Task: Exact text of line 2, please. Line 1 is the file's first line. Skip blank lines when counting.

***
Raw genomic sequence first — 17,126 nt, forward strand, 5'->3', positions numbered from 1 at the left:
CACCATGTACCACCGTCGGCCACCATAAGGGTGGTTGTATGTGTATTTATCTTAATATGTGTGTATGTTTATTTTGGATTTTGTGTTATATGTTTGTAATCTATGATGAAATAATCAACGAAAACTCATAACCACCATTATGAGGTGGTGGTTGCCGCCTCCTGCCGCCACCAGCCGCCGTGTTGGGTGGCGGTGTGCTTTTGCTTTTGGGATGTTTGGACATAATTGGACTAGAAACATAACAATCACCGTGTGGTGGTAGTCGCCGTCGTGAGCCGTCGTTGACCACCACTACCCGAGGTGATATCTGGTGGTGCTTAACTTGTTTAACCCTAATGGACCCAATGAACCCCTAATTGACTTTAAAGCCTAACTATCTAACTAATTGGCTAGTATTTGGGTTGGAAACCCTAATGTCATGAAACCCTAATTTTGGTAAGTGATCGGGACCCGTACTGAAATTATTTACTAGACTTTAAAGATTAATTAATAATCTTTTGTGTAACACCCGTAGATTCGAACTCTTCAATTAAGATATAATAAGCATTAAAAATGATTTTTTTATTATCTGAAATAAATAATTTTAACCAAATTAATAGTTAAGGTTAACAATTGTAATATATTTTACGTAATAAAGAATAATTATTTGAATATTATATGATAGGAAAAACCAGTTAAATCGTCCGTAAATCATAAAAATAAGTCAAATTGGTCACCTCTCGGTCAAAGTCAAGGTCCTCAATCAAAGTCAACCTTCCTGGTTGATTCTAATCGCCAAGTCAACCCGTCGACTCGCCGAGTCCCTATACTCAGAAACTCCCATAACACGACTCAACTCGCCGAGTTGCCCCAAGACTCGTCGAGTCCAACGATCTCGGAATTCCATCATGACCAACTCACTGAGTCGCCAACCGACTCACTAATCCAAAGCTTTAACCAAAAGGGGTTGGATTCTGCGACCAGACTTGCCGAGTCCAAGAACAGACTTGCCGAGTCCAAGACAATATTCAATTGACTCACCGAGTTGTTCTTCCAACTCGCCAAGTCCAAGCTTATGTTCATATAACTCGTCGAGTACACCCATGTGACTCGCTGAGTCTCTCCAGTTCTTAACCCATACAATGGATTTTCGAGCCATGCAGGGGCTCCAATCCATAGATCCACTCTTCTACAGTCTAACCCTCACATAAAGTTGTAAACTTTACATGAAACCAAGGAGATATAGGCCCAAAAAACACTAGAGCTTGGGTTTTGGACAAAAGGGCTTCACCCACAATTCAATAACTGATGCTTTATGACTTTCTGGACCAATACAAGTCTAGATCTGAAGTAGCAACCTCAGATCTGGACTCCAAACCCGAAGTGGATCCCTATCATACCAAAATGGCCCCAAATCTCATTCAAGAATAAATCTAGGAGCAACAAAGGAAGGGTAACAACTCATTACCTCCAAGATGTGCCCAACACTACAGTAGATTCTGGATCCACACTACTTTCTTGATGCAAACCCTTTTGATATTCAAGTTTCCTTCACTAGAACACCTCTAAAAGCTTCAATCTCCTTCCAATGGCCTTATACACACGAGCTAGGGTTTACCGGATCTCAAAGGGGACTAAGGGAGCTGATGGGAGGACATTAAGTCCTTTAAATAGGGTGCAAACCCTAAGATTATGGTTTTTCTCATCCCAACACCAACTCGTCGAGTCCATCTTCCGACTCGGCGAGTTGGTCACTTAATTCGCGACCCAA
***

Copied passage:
CACCATGTACCACCGTCGGCCACCATAAGGGTGGTTGTATGTGTATTTATCTTAATATGTGTGTATGTTTATTTTGGATTTTGTGTTATATGTTTGTAATCTATGATGAAATAATCAACGAAAACTCATAACCACCATTATGAGGTGGTGGTTGCCGCCTCCTGCCGCCACCAGCCGCCGTGTTGGGTGGCGGTGTGCTTTTGCTTTTGGGATGTTTGGACATAATTGGACTAGAAACATAACAATCACCGTGTGGTGGTAGTCGCCGTCGTGAGCCGTCGTTGACCACCACTACCCGAGGTGATATCTGGTGGTGCTTAACTTGTTTAACCCTAATGGACCCAATGAACCCCTAATTGACTTTAAAGCCTAACTATCTAACTAATTGGCTAGTATTTGGGTTGGAAACCCTAATGTCATGAAACCCTAATTTTGGTAAGTGATCGGGACCCGTACTGAAATTATTTACTAGACTTTAAAGATTAATTAATAATCTTTTGTGTAACACCCGTAGATTCGAACTCTTCAATTAAGATATAATAAGCATTAAAAATGATTTTTTTATTATCTGAAATAAATAATTTTAACCAAATTAATAGTTAAGGTTAACAATTGTAATATATTTTACGTAATAAAGAATAATTATTTGAATATTATATGATAGGAAAAACCAGTTAAATCGTCCGTAAATCATAAAAATAAGTCAAATTGGTCACCTCTCGGTCAAAGTCAAGGTCCTCAATCAAAGTCAACCTTCCTGGTTGATTCTAATCGCCAAGTCAACCCGTCGACTCGCCGAGTCCCTATACTCAGAAACTCCCATAACACGACTCAACTCGCCGAGTTGCCCCAAGACTCGTCGAGTCCAACGATCTCGGAATTCCATCATGACCAACTCACTGAGTCGCCAACCGACTCACTAATCCAAAGCTTTAACCAAAAGGGGTTGGATTCTGCGACCAGACTTGCCGAGTCCAAGAACAGACTTGCCGAGTCCAAGACAATATTCAATTGACTCACCGAGTTGTTCTTCCAACTCGCCAAGTCCAAGCTTATGTTCATATAACTCGTCGAGTACACCCATGTGACTCGCTGAGTCTCTCCAGTTCTTAACCCATACAATGGATTTTCGAGCCATGCAGGGGCTCCAATCCATAGATCCACTCTTCTACAGTCTAACCCTCACATAAAGTTGTAAACTTTACATGAAACCAAGGAGATATAGGCCCAAAAAACACTAGAGCTTGGGTTTTGGACAAAAGGGCTTCACCCACAATTCAATAACTGATGCTTTATGACTTTCTGGACCAATACAAGTCTAGATCTGAAGTAGCAACCTCAGATCTGGACTCCAAACCCGAAGTGGATCCCTATCATACCAAAATGGCCCCAAATCTCATTCAAGAATAAATCTAGGAGCAACAAAGGAAGGGTAACAACTCATTACCTCCAAGATGTGCCCAACACTACAGTAGATTCTGGATCCACACTACTTTCTTGATGCAAACCCTTTTGATATTCAAGTTTCCTTCACTAGAACACCTCTAAAAGCTTCAATCTCCTTCCAATGGCCTTATACACACGAGCTAGGGTTTACCGGATCTCAAAGGGGACTAAGGGAGCTGATGGGAGGACATTAAGTCCTTTAAATAGGGTGCAAACCCTAAGATTATGGTTTTTCTCATCCCAACACCAACTCGTCGAGTCCATCTTCCGACTCGGCGAGTTGGTCACTTAATTCGCGACCCAA